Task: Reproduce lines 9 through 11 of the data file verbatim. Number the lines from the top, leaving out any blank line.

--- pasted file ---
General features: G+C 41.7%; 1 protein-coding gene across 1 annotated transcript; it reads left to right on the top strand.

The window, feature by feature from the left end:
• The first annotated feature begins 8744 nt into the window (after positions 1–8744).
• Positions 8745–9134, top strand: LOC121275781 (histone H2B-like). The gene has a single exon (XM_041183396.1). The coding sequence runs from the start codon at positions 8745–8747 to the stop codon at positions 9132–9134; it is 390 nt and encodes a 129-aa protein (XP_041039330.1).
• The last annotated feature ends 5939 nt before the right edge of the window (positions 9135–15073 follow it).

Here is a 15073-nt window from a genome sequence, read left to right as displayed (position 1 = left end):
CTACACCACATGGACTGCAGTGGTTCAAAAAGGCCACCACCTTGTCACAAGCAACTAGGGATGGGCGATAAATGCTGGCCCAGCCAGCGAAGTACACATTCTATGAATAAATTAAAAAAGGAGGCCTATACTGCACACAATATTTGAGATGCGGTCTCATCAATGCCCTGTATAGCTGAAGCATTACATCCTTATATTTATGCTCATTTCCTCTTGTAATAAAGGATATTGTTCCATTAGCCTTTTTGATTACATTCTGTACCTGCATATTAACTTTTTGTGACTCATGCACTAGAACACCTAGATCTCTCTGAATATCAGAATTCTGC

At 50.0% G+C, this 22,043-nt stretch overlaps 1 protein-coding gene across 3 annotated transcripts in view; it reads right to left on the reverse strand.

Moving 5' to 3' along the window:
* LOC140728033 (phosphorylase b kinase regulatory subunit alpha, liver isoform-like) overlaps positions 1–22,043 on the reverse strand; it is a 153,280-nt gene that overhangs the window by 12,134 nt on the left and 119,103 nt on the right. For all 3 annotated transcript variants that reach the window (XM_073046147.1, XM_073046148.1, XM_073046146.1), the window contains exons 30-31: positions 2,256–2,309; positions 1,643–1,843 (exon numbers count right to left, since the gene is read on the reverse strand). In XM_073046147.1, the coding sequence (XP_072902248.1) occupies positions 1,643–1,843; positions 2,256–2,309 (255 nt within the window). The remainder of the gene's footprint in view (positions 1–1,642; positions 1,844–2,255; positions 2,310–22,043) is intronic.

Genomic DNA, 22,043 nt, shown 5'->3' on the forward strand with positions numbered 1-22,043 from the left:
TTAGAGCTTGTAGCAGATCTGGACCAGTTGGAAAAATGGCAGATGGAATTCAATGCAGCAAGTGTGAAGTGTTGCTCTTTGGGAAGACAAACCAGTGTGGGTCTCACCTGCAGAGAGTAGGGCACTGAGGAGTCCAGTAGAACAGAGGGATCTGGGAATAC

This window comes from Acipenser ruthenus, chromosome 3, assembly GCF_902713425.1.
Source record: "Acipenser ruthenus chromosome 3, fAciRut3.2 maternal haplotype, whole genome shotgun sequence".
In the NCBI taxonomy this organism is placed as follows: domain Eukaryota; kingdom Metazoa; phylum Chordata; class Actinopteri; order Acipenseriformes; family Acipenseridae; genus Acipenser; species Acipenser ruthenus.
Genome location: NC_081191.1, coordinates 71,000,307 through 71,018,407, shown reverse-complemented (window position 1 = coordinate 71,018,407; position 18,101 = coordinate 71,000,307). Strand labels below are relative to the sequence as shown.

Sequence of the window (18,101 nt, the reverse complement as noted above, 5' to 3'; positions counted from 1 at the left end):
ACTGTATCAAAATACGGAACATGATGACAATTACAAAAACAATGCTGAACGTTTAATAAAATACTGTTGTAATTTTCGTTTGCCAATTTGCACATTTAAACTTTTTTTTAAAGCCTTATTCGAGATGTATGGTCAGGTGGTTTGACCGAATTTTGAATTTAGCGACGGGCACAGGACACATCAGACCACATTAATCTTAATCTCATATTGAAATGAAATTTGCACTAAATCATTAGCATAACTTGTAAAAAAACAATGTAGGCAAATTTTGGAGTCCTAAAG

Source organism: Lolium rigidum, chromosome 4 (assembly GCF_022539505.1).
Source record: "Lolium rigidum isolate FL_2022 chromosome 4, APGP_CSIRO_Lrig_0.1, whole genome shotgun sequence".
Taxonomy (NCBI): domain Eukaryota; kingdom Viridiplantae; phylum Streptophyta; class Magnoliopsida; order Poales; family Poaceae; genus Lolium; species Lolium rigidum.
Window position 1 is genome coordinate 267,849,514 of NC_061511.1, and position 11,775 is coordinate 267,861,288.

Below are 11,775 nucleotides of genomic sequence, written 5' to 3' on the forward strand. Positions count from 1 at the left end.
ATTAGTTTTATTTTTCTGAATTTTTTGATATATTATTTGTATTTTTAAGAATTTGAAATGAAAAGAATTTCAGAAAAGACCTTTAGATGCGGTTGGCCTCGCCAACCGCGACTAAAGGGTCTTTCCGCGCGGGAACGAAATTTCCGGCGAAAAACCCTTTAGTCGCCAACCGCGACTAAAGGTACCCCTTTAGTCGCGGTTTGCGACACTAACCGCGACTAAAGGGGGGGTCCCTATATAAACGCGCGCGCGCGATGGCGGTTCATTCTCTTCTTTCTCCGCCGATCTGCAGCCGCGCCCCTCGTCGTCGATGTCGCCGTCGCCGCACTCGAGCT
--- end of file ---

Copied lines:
Moving 5' to 3' along the window:
* LOC140728033 (phosphorylase b kinase regulatory subunit alpha, liver isoform-like) overlaps positions 1–22,043 on the reverse strand; it is a 153,280-nt gene that overhangs the window by 12,134 nt on the left and 119,103 nt on the right. For all 3 annotated transcript variants that reach the window (XM_073046147.1, XM_073046148.1, XM_073046146.1), the window contains exons 30-31: positions 2,256–2,309; positions 1,643–1,843 (exon numbers count right to left, since the gene is read on the reverse strand). In XM_073046147.1, the coding sequence (XP_072902248.1) occupies positions 1,643–1,843; positions 2,256–2,309 (255 nt within the window). The remainder of the gene's footprint in view (positions 1–1,642; positions 1,844–2,255; positions 2,310–22,043) is intronic.

Genomic DNA, 22,043 nt, shown 5'->3' on the forward strand with positions numbered 1-22,043 from the left: